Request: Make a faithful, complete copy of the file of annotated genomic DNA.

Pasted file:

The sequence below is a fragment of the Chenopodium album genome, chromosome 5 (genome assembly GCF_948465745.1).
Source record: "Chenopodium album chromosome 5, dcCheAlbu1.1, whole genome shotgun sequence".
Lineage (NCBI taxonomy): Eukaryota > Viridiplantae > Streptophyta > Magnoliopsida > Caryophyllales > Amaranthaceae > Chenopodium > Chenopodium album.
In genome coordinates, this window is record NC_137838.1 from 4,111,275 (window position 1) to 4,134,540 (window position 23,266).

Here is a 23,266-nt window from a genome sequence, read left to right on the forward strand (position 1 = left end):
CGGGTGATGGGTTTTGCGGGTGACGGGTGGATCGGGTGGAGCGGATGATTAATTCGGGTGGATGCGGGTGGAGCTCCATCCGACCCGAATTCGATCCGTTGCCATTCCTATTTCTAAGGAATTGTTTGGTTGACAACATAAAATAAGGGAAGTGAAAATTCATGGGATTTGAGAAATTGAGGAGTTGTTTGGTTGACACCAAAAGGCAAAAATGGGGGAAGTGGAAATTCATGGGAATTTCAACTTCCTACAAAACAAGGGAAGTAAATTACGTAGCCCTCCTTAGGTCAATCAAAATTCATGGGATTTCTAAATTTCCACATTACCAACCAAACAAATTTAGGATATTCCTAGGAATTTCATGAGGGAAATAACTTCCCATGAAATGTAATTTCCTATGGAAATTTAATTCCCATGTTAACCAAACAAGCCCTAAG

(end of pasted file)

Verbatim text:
The sequence below is a fragment of the Chenopodium album genome, chromosome 5 (genome assembly GCF_948465745.1).
Source record: "Chenopodium album chromosome 5, dcCheAlbu1.1, whole genome shotgun sequence".
Lineage (NCBI taxonomy): Eukaryota > Viridiplantae > Streptophyta > Magnoliopsida > Caryophyllales > Amaranthaceae > Chenopodium > Chenopodium album.
In genome coordinates, this window is record NC_137838.1 from 4,111,275 (window position 1) to 4,134,540 (window position 23,266).

Here is a 23,266-nt window from a genome sequence, read left to right on the forward strand (position 1 = left end):
CGGGTGATGGGTTTTGCGGGTGACGGGTGGATCGGGTGGAGCGGATGATTAATTCGGGTGGATGCGGGTGGAGCTCCATCCGACCCGAATTCGATCCGTTGCCATTCCTATTTCTAAGGAATTGTTTGGTTGACAACATAAAATAAGGGAAGTGAAAATTCATGGGATTTGAGAAATTGAGGAGTTGTTTGGTTGACACCAAAAGGCAAAAATGGGGGAAGTGGAAATTCATGGGAATTTCAACTTCCTACAAAACAAGGGAAGTAAATTACGTAGCCCTCCTTAGGTCAATCAAAATTCATGGGATTTCTAAATTTCCACATTACCAACCAAACAAATTTAGGATATTCCTAGGAATTTCATGAGGGAAATAACTTCCCATGAAATGTAATTTCCTATGGAAATTTAATTCCCATGTTAACCAAACAAGCCCTAAG